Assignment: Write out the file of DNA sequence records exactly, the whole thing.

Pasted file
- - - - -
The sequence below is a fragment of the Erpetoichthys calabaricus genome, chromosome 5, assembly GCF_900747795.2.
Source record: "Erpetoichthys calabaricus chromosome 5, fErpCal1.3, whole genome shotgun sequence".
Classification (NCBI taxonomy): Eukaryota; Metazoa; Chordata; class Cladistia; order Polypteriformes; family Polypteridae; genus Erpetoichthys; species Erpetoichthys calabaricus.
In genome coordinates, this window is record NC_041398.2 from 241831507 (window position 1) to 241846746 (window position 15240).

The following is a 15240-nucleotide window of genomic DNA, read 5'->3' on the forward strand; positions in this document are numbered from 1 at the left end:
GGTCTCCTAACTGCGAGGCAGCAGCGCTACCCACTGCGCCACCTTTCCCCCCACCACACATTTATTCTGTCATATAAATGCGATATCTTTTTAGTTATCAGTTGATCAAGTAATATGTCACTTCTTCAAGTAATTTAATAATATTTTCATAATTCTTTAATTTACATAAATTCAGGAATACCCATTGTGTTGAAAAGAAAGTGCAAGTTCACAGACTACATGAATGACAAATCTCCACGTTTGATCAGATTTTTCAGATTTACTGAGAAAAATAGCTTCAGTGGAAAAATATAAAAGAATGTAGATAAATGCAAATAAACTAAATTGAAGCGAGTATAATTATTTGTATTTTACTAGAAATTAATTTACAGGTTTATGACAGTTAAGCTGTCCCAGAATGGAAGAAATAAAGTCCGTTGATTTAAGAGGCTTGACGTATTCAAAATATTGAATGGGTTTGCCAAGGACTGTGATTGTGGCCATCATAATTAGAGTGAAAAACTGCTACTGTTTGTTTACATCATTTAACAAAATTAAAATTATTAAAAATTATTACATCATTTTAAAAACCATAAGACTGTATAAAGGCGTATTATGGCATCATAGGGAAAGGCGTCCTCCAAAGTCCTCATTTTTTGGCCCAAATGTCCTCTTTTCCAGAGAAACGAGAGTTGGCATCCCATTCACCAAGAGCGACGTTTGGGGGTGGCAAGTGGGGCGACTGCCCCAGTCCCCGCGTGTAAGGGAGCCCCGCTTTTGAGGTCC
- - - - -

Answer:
The sequence below is a fragment of the Erpetoichthys calabaricus genome, chromosome 5, assembly GCF_900747795.2.
Source record: "Erpetoichthys calabaricus chromosome 5, fErpCal1.3, whole genome shotgun sequence".
Classification (NCBI taxonomy): Eukaryota; Metazoa; Chordata; class Cladistia; order Polypteriformes; family Polypteridae; genus Erpetoichthys; species Erpetoichthys calabaricus.
In genome coordinates, this window is record NC_041398.2 from 241831507 (window position 1) to 241846746 (window position 15240).

The following is a 15240-nucleotide window of genomic DNA, read 5'->3' on the forward strand; positions in this document are numbered from 1 at the left end:
GGTCTCCTAACTGCGAGGCAGCAGCGCTACCCACTGCGCCACCTTTCCCCCCACCACACATTTATTCTGTCATATAAATGCGATATCTTTTTAGTTATCAGTTGATCAAGTAATATGTCACTTCTTCAAGTAATTTAATAATATTTTCATAATTCTTTAATTTACATAAATTCAGGAATACCCATTGTGTTGAAAAGAAAGTGCAAGTTCACAGACTACATGAATGACAAATCTCCACGTTTGATCAGATTTTTCAGATTTACTGAGAAAAATAGCTTCAGTGGAAAAATATAAAAGAATGTAGATAAATGCAAATAAACTAAATTGAAGCGAGTATAATTATTTGTATTTTACTAGAAATTAATTTACAGGTTTATGACAGTTAAGCTGTCCCAGAATGGAAGAAATAAAGTCCGTTGATTTAAGAGGCTTGACGTATTCAAAATATTGAATGGGTTTGCCAAGGACTGTGATTGTGGCCATCATAATTAGAGTGAAAAACTGCTACTGTTTGTTTACATCATTTAACAAAATTAAAATTATTAAAAATTATTACATCATTTTAAAAACCATAAGACTGTATAAAGGCGTATTATGGCATCATAGGGAAAGGCGTCCTCCAAAGTCCTCATTTTTTGGCCCAAATGTCCTCTTTTCCAGAGAAACGAGAGTTGGCATCCCATTCACCAAGAGCGACGTTTGGGGGTGGCAAGTGGGGCGACTGCCCCAGTCCCCGCGTGTAAGGGAGCCCCGCTTTTGAGGTCC